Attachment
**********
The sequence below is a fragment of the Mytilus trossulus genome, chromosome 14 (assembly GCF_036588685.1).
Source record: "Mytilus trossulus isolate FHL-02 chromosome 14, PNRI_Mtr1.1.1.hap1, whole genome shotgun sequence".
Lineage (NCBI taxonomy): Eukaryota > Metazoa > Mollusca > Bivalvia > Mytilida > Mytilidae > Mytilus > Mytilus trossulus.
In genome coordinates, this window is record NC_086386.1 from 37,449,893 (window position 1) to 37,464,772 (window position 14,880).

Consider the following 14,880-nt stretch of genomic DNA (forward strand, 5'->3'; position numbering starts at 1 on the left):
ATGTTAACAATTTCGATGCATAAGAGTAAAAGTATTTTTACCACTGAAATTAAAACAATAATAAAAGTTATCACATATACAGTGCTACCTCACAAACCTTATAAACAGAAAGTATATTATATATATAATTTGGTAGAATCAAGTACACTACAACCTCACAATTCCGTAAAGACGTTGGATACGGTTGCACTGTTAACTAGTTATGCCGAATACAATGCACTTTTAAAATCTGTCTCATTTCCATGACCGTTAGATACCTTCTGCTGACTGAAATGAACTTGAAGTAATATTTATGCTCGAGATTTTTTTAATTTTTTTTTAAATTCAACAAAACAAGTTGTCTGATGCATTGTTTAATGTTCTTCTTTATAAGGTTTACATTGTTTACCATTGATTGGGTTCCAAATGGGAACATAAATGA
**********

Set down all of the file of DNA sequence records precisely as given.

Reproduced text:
The sequence below is a fragment of the Mytilus trossulus genome, chromosome 14 (assembly GCF_036588685.1).
Source record: "Mytilus trossulus isolate FHL-02 chromosome 14, PNRI_Mtr1.1.1.hap1, whole genome shotgun sequence".
Lineage (NCBI taxonomy): Eukaryota > Metazoa > Mollusca > Bivalvia > Mytilida > Mytilidae > Mytilus > Mytilus trossulus.
In genome coordinates, this window is record NC_086386.1 from 37,449,893 (window position 1) to 37,464,772 (window position 14,880).

Consider the following 14,880-nt stretch of genomic DNA (forward strand, 5'->3'; position numbering starts at 1 on the left):
ATGTTAACAATTTCGATGCATAAGAGTAAAAGTATTTTTACCACTGAAATTAAAACAATAATAAAAGTTATCACATATACAGTGCTACCTCACAAACCTTATAAACAGAAAGTATATTATATATATAATTTGGTAGAATCAAGTACACTACAACCTCACAATTCCGTAAAGACGTTGGATACGGTTGCACTGTTAACTAGTTATGCCGAATACAATGCACTTTTAAAATCTGTCTCATTTCCATGACCGTTAGATACCTTCTGCTGACTGAAATGAACTTGAAGTAATATTTATGCTCGAGATTTTTTTAATTTTTTTTTAAATTCAACAAAACAAGTTGTCTGATGCATTGTTTAATGTTCTTCTTTATAAGGTTTACATTGTTTACCATTGATTGGGTTCCAAATGGGAACATAAATGA